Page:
Transposition of great arteries with intact ventricular septum and left ventricular outflow tract obstruction (TGA + IVS + LVOTO) is uncommon. We reviewed operations performed in patients with TGA + IVS + LVOTO in the European Congenital Heart Surgeons Association Congenital Database (ECHSA-CD).
All 109 patients with a diagnosis of TGA + IVS + LVOTO in ECHSA-CD who underwent cardiac surgery during a 21-year period (01/2000-02/2021, inclusive) were included. Preoperative variables, operative data, and postoperative outcomes were collected.
These 109 patients underwent 176 operations, including 37 (21.0%) arterial switch operations (ASO), 26 (14.2%) modified Blalock-Taussig-Thomas shunts (MBTTS), 11 (6.2%) Rastelli operations, and 13 (7.3%) other palliative operations (8 superior cavopulmonary anastomosis[es], 4 Fontan, and 1 other palliative procedure). Of 37 patients undergoing ASO, 22 had a concomitant procedure.
There were 68 (38.6%) reoperations, including 11 pacemaker procedures and 8 conduit operations. After a systemic-to-pulmonary artery shunt, reoperations included shunt reoperation (n = 4), Rastelli (n = 4), and superior cavopulmonary anastomosis (n = 3).
Overall Operative Mortality was 8.2% (9 deaths), including three following ASO, two following “Nikaidoh, Kawashima, or LV-PA conduit” procedures, and two following Rastelli. Postoperative complications occurred after 36 operations (20.4%). The most common complications were delayed sternal closure (n = 11), postoperative respiratory insufficiency requiring mechanical ventilation >7 days (n = 9), and renal failure requiring temporary dialysis (n = 8).
TGA + IVS + LVOTO is rare (109 patients in ECHSA-CD over 21 years). ASO, MBTTS, and Rastelli are the most common operations performed for TGA + IVS + LVOTO. Larger international studies with long-term follow-up are needed to better define the anatomy of the LVOTO and to determine the optimal surgical strategy.
To describe the feasibility, acceptability and results of Strong Families Start at Home, a 6-month pilot trial of a home-based food parenting/nutrition intervention.
Pilot randomised controlled trial.
Participants received six visits with a community health worker trained in motivational interviewing (three home visits, three phone calls); an in-home cooking or reading activity; personalised feedback on a recorded family meal or reading activity; text messages and tailored printed materials.
Parents and their 2–5-year-old child were randomised into intervention (responsive food parenting practices/nutrition) or control (reading readiness) groups.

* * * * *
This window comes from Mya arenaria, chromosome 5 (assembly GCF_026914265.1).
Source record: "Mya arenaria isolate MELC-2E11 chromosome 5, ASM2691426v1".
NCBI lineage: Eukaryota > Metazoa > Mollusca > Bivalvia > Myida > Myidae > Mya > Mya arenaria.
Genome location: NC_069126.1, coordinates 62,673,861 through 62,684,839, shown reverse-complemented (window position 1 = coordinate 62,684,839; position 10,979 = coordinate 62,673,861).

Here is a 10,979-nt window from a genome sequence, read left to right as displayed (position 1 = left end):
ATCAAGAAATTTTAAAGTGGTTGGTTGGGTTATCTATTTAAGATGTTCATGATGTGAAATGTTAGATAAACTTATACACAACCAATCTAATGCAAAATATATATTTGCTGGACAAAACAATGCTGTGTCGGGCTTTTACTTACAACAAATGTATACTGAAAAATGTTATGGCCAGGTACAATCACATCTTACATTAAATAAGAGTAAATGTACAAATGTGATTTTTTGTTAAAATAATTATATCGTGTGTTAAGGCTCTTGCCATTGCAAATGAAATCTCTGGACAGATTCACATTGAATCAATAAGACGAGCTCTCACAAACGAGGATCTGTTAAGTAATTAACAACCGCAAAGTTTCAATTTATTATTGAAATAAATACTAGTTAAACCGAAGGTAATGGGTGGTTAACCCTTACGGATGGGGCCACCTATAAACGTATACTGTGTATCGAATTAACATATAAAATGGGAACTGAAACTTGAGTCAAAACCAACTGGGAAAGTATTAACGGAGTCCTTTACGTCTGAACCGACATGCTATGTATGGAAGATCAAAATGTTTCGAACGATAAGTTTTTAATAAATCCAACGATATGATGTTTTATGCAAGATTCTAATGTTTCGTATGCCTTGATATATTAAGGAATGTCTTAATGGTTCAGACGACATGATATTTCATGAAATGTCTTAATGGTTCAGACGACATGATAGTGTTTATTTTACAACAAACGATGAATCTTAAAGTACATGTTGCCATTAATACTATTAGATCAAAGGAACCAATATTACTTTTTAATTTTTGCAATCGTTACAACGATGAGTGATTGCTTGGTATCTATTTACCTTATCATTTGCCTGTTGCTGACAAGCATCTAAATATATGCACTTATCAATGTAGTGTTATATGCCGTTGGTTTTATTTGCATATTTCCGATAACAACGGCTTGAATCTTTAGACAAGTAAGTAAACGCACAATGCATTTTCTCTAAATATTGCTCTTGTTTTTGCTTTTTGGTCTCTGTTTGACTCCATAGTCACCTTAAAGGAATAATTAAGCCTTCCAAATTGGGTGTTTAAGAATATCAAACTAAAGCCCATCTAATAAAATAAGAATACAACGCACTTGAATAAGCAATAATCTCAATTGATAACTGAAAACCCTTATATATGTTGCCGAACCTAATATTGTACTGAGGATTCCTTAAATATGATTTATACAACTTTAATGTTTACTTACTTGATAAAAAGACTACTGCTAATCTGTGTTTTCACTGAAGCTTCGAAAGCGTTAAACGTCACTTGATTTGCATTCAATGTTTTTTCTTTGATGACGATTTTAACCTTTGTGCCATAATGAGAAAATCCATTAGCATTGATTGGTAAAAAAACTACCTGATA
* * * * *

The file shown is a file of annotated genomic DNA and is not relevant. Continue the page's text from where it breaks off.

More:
Parents (n 63) were mostly mothers (90 %), Hispanic/Latinx (87 %), born outside the USA (62 %), with household incomes <$25 k (54 %). Despite delivery during COVID-19, 63 % of dyads were retained at 6 months. The intervention was delivered with high fidelity. All parents in the intervention group (n 24) expressed high levels of satisfaction with the intervention, which produced positive treatment effects for whole and total fruit component Healthy Eating Index-2015 scores (point estimate (PE) = 2·14, 95 % CI (0·17, 1·48); PE = 1·71, 95 % CI (0·16, 1·47), respectively) and negative treatment effects for sodium (PE = -2·09, 95 % CI (−1·35, −0·04)). Positive treatment effects also resulted for the following food parenting practices: regular timing of meals and snacks (PE = 1·08, 95 % CI (0·61, 2·00)), reducing distractions during mealtimes (PE = -0·79, 95 % CI (−1·52, −0·19)), using food as a reward (PE = -0·54, 95 % CI (−1·35, −0·04)) and providing a supportive meal environment (PE = 0·73, 95 % CI (0·18, 1·51)).
Given the continued disparities in diet quality among low-income and diverse families, continued efforts to improve child diet quality in fully powered intervention trials are needed.
Recent research has highlighted a tendency for more rational and deliberative decision-making in individuals with autism. We tested this hypothesis by using eye-tracking to investigate the information processing strategies that underpin multi-attribute choice in a sample of adults diagnosed with autism spectrum condition. We found that, as the number of attributes defining each option increased, autistic decision-makers were speedier, examined less of the available information, and spent a greater proportion of their time examining the option they eventually chose. Rather than indicating a more deliberative style, our results are consistent with a tendency for individuals with autism to narrow down the decision-space more quickly than does the neurotypical population.